(Reuters) – FedEx Corp on Tuesday issued its second warning for fiscal 2020 profit as it spent heavily to launch Sunday delivery in time for the holidays, the continued tariff fight restrained global trade, and it grappled with fallout from its breakup with Amazon.com.
FILE PHOTO: A Federal Express Ground truck travels down a highway through Carlsbad, California, U.S., September 16, 2019. REUTERS/Mike Blake
FedEx shares dropped 6.5% to $152.60 in extended trade after it also said the late arrival of Thanksgiving shifted revenue from Cyber Monday into December, hurting results in its quarter ended Nov. 30.
“We incurred peak ramp-up costs in Q2, with none of the revenue benefit,” Rajesh Subramaniam, FedEx president said on a conference call with analysts.
“Our hopes for a restoration and trade growth expressed last June have simply not materialized due to the trade dispute,” said Fred Smith, FedEx’s founder and chief executive.
FedEx’s adjusted net income fell 38.9% to $660 million, or $2.51 per share, for the fiscal second quarter, missing analysts’ average estimate for a profit of $2.76 a share, according to IBES data from Refinitiv.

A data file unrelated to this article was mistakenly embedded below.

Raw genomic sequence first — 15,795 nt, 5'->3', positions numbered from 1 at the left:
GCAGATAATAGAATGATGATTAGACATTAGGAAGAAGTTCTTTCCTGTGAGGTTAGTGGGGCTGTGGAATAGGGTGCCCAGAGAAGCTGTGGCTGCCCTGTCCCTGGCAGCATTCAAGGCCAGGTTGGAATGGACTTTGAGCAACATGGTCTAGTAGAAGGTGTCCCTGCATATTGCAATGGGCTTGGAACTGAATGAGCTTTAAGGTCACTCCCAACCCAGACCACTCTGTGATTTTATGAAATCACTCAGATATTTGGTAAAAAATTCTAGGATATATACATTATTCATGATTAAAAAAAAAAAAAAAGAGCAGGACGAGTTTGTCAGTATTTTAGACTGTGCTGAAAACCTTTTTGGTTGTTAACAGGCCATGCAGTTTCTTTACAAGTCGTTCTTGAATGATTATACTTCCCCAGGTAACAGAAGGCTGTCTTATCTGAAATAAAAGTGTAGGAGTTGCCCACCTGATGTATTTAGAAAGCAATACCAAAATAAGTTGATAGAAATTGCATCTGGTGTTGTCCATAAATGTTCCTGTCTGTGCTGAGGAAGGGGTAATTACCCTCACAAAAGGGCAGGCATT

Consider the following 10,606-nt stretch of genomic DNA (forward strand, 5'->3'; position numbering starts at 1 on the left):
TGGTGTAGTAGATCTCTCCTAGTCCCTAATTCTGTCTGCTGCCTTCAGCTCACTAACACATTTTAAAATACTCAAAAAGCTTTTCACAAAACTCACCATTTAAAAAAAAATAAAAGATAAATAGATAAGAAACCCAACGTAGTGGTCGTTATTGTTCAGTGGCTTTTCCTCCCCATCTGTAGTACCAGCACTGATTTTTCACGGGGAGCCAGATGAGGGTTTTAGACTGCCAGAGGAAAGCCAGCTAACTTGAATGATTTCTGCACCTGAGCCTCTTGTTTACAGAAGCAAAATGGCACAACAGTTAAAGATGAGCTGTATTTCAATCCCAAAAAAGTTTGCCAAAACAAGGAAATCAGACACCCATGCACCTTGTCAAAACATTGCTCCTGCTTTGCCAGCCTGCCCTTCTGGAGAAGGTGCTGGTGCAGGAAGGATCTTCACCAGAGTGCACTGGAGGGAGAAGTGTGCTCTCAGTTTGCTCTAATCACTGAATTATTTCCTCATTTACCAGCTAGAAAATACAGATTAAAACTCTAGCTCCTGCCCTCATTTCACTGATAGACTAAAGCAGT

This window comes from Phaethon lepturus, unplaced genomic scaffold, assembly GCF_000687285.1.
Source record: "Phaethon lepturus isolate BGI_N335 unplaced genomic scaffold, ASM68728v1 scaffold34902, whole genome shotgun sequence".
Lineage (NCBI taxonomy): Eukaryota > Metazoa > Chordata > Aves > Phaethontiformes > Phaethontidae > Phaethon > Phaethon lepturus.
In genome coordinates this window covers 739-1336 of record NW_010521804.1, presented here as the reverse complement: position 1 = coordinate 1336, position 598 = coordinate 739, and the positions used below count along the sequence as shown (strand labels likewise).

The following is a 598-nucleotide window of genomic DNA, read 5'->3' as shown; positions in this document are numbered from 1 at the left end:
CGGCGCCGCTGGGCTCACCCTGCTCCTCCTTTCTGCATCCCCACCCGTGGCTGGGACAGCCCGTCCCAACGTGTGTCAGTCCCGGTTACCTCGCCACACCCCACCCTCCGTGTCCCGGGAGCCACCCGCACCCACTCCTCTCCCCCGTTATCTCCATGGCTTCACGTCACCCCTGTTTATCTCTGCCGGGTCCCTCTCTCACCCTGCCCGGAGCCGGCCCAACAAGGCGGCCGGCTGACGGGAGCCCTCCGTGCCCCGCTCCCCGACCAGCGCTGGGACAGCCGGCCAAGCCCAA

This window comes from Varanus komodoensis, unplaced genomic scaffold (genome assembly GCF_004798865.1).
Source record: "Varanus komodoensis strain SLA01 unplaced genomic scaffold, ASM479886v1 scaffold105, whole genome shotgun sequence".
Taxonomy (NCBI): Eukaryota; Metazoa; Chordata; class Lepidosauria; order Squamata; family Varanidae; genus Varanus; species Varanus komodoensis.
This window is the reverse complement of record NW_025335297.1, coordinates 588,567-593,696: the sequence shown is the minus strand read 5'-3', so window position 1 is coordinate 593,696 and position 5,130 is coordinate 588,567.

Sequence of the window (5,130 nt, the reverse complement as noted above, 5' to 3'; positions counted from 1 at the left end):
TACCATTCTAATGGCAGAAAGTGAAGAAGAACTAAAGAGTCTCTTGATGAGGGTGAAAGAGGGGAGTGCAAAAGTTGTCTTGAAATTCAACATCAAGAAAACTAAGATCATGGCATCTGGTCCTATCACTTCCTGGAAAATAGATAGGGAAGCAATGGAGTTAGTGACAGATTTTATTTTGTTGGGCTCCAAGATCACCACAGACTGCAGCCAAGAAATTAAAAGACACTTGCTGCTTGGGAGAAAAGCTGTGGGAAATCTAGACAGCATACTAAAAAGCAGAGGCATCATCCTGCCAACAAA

Operating margin in the FedEx Ground segment tumbled to 6.4% from 11.5% a year ago, largely related to the cost of adding Sunday, or 7-day, delivery.
At Express, its plane-focused fast delivery service, operating margin fell to 2.6% from 6.6% a year ago, after weak industrial production contributed to softness in its higher-profit commercial business.
In September, FedEx lowered its earnings forecast for the year ending May 2020, to $11 to $13 per share. On Tuesday, it cut that to $10.25 to $11.50 per share, citing missed revenue targets in all transportation segments and higher residential delivery costs.
This holiday season is six days shorter than last year, pressuring package delivery firms at a time when retailers are demanding speedier deliveries.
Sriram Sridhar, CEO of LateShipment.com, tracks last-mile deliveries and said data culled from clients suggest that FedEx is lagging rival United Parcel Service Inc’s on-time performance in large cities like Los Angeles, Seattle, Boston and New York.
Up to 15% of FedEx ground packages are delayed in some of the worst-hit areas, said Sridhar, forecasting that by the end of the season FedEx could have 1%-2% more delays than UPS.
Amazon this week temporarily blocked certain third-party sellers from using the FedEx Ground delivery network to handle Prime shipments as the online retailer strives to hit accelerated delivery deadlines. FedEx this summer terminated its contracts with Amazon, which is building a competing logistics network.
Reporting by Lisa Baertlein in Culver City, California; Editing by Leslie Adler and Stephen Coates